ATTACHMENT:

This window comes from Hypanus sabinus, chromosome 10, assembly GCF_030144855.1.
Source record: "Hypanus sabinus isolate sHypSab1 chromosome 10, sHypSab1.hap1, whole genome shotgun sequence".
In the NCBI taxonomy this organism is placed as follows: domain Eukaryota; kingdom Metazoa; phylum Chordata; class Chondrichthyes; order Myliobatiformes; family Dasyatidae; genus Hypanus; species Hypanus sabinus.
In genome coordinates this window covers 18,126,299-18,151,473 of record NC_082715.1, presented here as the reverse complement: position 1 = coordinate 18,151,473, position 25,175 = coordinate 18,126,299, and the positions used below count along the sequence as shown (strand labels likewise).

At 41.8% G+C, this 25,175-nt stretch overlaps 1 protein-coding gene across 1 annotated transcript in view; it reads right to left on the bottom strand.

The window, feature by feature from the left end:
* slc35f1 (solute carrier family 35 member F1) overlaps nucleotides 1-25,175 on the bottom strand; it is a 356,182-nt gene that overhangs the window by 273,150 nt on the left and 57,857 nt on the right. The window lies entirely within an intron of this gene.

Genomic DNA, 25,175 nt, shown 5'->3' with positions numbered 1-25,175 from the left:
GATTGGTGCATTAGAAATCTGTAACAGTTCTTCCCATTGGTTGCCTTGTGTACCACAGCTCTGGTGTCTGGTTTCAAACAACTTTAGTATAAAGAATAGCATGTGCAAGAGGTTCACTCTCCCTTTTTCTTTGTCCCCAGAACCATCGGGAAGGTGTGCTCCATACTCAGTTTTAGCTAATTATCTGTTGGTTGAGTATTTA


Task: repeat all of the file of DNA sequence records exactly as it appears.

This window comes from Hypanus sabinus, chromosome 10, assembly GCF_030144855.1.
Source record: "Hypanus sabinus isolate sHypSab1 chromosome 10, sHypSab1.hap1, whole genome shotgun sequence".
In the NCBI taxonomy this organism is placed as follows: domain Eukaryota; kingdom Metazoa; phylum Chordata; class Chondrichthyes; order Myliobatiformes; family Dasyatidae; genus Hypanus; species Hypanus sabinus.
In genome coordinates this window covers 18,126,299-18,151,473 of record NC_082715.1, presented here as the reverse complement: position 1 = coordinate 18,151,473, position 25,175 = coordinate 18,126,299, and the positions used below count along the sequence as shown (strand labels likewise).

At 41.8% G+C, this 25,175-nt stretch overlaps 1 protein-coding gene across 1 annotated transcript in view; it reads right to left on the bottom strand.

The window, feature by feature from the left end:
* slc35f1 (solute carrier family 35 member F1) overlaps nucleotides 1-25,175 on the bottom strand; it is a 356,182-nt gene that overhangs the window by 273,150 nt on the left and 57,857 nt on the right. The window lies entirely within an intron of this gene.

Genomic DNA, 25,175 nt, shown 5'->3' with positions numbered 1-25,175 from the left:
GATTGGTGCATTAGAAATCTGTAACAGTTCTTCCCATTGGTTGCCTTGTGTACCACAGCTCTGGTGTCTGGTTTCAAACAACTTTAGTATAAAGAATAGCATGTGCAAGAGGTTCACTCTCCCTTTTTCTTTGTCCCCAGAACCATCGGGAAGGTGTGCTCCATACTCAGTTTTAGCTAATTATCTGTTGGTTGAGTATTTA